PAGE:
Louis Braille lived in the French village of Coupvray. Born in 1809, he was the fourth child of a harness maker and his wife. Louis was a bright and curious child. He especially enjoyed watching his father at work.
One day, three-year-old Louis decided to try out his father’s awl, a very sharp tool. Unfortunately, he injured his eye. It became infected and when Louis touched the uninjured eye, the infection spread, blinding him.
Louis Braille House, Coupvray, France
Louis’s family and a village priest helped him. His father made a cane so that Louis could walk without assistance. His sisters made an alphabet from straw so that he could learn letters. And the priest read to Louis and taught him to listen to the sounds of birds to recognize them.
Louis later went to school with sighted children and listened to and remembered the lessons. But for Louis, that wasn’t enough. He wanted to read books.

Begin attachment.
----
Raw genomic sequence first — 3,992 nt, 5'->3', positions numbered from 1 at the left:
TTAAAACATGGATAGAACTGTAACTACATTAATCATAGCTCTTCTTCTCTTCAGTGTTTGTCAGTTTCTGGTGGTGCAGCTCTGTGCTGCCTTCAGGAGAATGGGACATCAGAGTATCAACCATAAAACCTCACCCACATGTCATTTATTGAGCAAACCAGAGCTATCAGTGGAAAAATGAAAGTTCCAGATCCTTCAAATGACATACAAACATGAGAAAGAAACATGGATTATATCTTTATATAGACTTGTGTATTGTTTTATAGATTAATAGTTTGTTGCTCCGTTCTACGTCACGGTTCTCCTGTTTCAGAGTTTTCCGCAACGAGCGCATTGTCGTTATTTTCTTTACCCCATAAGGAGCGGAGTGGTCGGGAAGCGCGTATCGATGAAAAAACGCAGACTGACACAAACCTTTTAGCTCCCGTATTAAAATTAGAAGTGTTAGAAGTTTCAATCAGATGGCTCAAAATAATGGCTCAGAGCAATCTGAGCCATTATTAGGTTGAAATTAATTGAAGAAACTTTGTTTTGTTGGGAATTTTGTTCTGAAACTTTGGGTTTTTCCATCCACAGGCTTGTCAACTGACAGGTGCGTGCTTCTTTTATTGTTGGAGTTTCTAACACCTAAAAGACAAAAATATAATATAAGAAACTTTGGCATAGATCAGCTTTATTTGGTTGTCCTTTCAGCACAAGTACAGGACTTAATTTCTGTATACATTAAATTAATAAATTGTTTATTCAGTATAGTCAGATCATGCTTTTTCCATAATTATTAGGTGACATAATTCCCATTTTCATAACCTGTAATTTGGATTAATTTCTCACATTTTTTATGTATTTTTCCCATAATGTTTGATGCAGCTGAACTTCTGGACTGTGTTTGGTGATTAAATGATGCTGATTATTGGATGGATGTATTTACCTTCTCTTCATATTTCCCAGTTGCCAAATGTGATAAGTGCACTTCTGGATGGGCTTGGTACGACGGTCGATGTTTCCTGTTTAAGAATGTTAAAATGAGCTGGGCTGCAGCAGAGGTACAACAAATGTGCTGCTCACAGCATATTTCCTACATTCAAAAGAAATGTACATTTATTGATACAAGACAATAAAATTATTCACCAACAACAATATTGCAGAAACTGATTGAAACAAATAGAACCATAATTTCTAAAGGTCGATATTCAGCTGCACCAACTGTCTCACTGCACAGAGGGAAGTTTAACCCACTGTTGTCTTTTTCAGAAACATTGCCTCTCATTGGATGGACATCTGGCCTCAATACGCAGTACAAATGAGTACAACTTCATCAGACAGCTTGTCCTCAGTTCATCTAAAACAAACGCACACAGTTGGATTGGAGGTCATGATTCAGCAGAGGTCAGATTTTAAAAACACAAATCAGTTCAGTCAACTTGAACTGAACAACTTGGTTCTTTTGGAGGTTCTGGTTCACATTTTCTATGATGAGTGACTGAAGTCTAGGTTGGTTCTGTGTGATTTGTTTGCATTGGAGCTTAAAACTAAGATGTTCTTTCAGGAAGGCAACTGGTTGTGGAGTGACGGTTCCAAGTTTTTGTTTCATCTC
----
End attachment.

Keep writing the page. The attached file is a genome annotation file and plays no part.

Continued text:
When he was ten-years-old, he traveled to Paris to attend the Royal Institution for Blind Youth. The school’s founder had created books with raised letters. But the letters were enormous with only a few sentences or less on a page. The books were not practical.
Then a French army captain named Charles Barbier invented a system of sending messages to soldiers on the field. His system used raised dots so that the soldiers could read the messages without light and not give away their location to the enemy.
The army seemed unimpressed, so Barbier sent his system to the Royal Institution for Blind Youth. Louis and the other students recognized right away that this system was not practical. The dots represented sounds not letters. They were difficult for the students to read.
Louis Braille’s Six-Dot Braille System
Louis Braille decided to adapt Barbier’s system and make it practical. He worked for three years to perfect it. By the age of fifteen, he had developed the six-dot Braille System we know today. Each letter of the alphabet uses a different pattern of raised dots. Louis’s system is used in every country in the world.